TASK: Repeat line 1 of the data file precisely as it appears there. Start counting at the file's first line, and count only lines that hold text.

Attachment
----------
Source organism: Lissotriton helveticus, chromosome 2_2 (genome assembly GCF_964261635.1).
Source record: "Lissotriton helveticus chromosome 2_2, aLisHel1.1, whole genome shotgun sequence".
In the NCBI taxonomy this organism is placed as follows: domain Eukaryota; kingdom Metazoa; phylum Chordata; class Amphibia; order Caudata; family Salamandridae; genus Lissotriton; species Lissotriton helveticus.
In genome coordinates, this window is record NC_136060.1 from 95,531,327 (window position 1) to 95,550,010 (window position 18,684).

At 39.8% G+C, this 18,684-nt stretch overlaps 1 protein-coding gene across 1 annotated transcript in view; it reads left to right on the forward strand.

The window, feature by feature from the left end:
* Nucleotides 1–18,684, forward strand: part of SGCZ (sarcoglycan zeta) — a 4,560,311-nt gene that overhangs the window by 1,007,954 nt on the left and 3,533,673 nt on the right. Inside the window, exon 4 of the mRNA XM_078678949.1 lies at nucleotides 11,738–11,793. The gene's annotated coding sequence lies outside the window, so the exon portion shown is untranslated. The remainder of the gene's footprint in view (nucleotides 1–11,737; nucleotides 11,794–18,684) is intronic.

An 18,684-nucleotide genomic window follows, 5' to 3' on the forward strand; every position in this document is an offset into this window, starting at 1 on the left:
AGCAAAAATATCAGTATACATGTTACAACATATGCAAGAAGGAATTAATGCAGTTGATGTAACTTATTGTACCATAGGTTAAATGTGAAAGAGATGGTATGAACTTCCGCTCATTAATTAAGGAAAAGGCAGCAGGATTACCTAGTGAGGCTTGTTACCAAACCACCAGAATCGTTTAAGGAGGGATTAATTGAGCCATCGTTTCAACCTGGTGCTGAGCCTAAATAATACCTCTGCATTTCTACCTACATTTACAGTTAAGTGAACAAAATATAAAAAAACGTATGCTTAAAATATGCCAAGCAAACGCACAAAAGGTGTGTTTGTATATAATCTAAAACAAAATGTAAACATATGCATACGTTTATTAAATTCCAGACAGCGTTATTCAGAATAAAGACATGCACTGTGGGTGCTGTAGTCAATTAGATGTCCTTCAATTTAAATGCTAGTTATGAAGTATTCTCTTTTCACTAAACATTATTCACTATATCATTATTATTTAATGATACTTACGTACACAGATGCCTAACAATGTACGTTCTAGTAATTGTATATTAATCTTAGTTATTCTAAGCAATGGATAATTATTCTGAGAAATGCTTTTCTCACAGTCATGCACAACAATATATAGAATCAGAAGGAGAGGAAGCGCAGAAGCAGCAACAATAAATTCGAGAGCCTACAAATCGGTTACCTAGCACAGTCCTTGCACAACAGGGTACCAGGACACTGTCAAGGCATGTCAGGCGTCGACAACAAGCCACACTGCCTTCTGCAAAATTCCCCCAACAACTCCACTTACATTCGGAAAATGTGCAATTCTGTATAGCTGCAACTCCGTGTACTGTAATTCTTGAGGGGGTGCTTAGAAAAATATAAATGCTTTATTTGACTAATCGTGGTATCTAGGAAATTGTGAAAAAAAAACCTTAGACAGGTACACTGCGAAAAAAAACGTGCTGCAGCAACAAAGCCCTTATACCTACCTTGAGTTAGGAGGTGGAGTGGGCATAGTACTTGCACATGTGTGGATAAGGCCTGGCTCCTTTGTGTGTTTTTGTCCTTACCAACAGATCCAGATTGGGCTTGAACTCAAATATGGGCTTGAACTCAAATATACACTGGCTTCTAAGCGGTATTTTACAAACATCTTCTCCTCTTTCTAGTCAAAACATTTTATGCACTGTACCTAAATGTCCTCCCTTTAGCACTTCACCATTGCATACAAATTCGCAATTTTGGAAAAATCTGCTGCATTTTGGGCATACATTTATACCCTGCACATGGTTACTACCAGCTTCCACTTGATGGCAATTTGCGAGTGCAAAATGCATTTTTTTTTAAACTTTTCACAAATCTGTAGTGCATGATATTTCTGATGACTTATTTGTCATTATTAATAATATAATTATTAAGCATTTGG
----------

Source organism: Lissotriton helveticus, chromosome 2_2 (genome assembly GCF_964261635.1).